A Palestinian-US businessman is opening his own museum in deepest Connecticut that will tell the story of the Palestinian state in a “non-political, non-religious way”, he says. Faisal Saleh plans to open the 4,000 sq. ft institution, known as Palestine Museum US, in an existing building in Woodbridge later this year.
“Audiences in the US and worldwide have been saturated with political news and propaganda, while the Palestinians have been dehumanised over the past few decades,” he says, adding that the museum narrative will depict the Palestinian way of life from the late 19th century to today—including seismic events such as the Nakba when the Israeli state was established in 1948—through artefacts and photographs.
A photographic display entitled Pre-Nakba Palestine 1898-1948 will inaugurate the new venue. “We will show photographs dating back to the 1890s. We’ve got photographs of British troops beating Palestinians protesting [against] Jewish immigration and settlements in the 1920s,” Saleh adds.
Personal documents that have been donated include passports and Unrwa (United Nations Relief and Works Agency) ration cards. Some of these objects will be drawn from private collections, Saleh says. “I decided that it is time to give something back. I want to preserve and research Palestinian history so that people both here and abroad recognise that there was once a Palestinian state,” he adds.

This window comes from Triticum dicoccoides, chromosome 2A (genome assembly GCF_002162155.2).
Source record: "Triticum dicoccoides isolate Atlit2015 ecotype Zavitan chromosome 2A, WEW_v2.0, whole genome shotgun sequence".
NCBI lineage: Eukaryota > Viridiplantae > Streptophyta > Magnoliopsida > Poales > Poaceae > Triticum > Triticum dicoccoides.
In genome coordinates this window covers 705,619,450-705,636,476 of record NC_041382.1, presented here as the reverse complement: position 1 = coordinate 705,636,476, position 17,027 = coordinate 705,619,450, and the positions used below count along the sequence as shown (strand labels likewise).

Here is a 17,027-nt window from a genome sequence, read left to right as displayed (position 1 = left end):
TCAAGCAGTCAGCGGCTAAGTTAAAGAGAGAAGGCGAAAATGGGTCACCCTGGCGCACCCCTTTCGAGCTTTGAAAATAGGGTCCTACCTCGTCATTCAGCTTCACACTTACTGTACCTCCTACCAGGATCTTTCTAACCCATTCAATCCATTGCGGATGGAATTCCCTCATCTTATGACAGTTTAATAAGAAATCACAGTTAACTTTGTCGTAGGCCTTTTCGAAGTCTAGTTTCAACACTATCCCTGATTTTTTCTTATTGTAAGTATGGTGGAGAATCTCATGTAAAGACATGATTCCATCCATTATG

Works by Modern and contemporary artists in Palestine and the diaspora will also go on show in the new museum. According to the museum’s Facebook page, digital works by the Palestinian-US artist Manal Deeb will be part of the “permanent exhibit” at the institution. Photographs of Dheisheh and Arroub refugee camps in the West Bank by Margaret Olin, a research scholar at Yale University, will also be displayed. These images show a range of murals made by street artists around the camps.
Asked whether the museum will present a different aspect of Palestine to US audiences, he says: “The Palestine/Israel divide is a contentious issue but we’ll adopt a non-political, non-religious stance. This is not going to be a textbook approach.” Saleh is currently the main sponsor but is hoping that other supporters, especially in the Palestinian-US community, will back the project. The long-term plan is to relocate to a larger venue in New York or another major US city, the entrepreneur adds.